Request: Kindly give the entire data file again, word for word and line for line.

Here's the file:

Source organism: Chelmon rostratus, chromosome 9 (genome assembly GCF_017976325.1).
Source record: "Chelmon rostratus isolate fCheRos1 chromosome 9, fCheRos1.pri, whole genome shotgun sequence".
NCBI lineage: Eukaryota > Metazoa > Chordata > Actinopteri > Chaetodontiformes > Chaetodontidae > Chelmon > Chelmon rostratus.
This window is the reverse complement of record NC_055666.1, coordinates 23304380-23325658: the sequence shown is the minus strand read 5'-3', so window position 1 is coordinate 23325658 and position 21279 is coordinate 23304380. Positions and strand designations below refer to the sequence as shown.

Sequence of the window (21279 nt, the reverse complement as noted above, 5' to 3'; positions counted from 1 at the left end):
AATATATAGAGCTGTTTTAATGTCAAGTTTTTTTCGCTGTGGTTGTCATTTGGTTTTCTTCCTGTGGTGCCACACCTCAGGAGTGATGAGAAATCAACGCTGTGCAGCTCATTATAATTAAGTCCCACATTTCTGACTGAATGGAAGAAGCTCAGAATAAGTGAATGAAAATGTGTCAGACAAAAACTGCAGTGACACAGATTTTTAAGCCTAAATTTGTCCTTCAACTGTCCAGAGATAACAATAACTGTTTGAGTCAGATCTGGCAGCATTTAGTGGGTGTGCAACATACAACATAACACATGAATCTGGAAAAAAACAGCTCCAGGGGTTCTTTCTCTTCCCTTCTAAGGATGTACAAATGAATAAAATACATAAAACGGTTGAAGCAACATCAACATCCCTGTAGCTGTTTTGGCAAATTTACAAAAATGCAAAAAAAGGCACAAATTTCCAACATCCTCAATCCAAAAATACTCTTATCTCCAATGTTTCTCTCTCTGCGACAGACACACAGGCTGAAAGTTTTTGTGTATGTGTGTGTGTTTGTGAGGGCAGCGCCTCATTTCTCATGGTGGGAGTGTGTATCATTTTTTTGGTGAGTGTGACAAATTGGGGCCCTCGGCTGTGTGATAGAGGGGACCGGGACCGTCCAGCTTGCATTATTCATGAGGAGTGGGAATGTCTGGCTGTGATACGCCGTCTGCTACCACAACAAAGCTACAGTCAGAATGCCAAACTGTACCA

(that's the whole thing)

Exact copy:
Source organism: Chelmon rostratus, chromosome 9 (genome assembly GCF_017976325.1).
Source record: "Chelmon rostratus isolate fCheRos1 chromosome 9, fCheRos1.pri, whole genome shotgun sequence".
NCBI lineage: Eukaryota > Metazoa > Chordata > Actinopteri > Chaetodontiformes > Chaetodontidae > Chelmon > Chelmon rostratus.
This window is the reverse complement of record NC_055666.1, coordinates 23304380-23325658: the sequence shown is the minus strand read 5'-3', so window position 1 is coordinate 23325658 and position 21279 is coordinate 23304380. Positions and strand designations below refer to the sequence as shown.

Sequence of the window (21279 nt, the reverse complement as noted above, 5' to 3'; positions counted from 1 at the left end):
AATATATAGAGCTGTTTTAATGTCAAGTTTTTTTCGCTGTGGTTGTCATTTGGTTTTCTTCCTGTGGTGCCACACCTCAGGAGTGATGAGAAATCAACGCTGTGCAGCTCATTATAATTAAGTCCCACATTTCTGACTGAATGGAAGAAGCTCAGAATAAGTGAATGAAAATGTGTCAGACAAAAACTGCAGTGACACAGATTTTTAAGCCTAAATTTGTCCTTCAACTGTCCAGAGATAACAATAACTGTTTGAGTCAGATCTGGCAGCATTTAGTGGGTGTGCAACATACAACATAACACATGAATCTGGAAAAAAACAGCTCCAGGGGTTCTTTCTCTTCCCTTCTAAGGATGTACAAATGAATAAAATACATAAAACGGTTGAAGCAACATCAACATCCCTGTAGCTGTTTTGGCAAATTTACAAAAATGCAAAAAAAGGCACAAATTTCCAACATCCTCAATCCAAAAATACTCTTATCTCCAATGTTTCTCTCTCTGCGACAGACACACAGGCTGAAAGTTTTTGTGTATGTGTGTGTGTTTGTGAGGGCAGCGCCTCATTTCTCATGGTGGGAGTGTGTATCATTTTTTTGGTGAGTGTGACAAATTGGGGCCCTCGGCTGTGTGATAGAGGGGACCGGGACCGTCCAGCTTGCATTATTCATGAGGAGTGGGAATGTCTGGCTGTGATACGCCGTCTGCTACCACAACAAAGCTACAGTCAGAATGCCAAACTGTACCA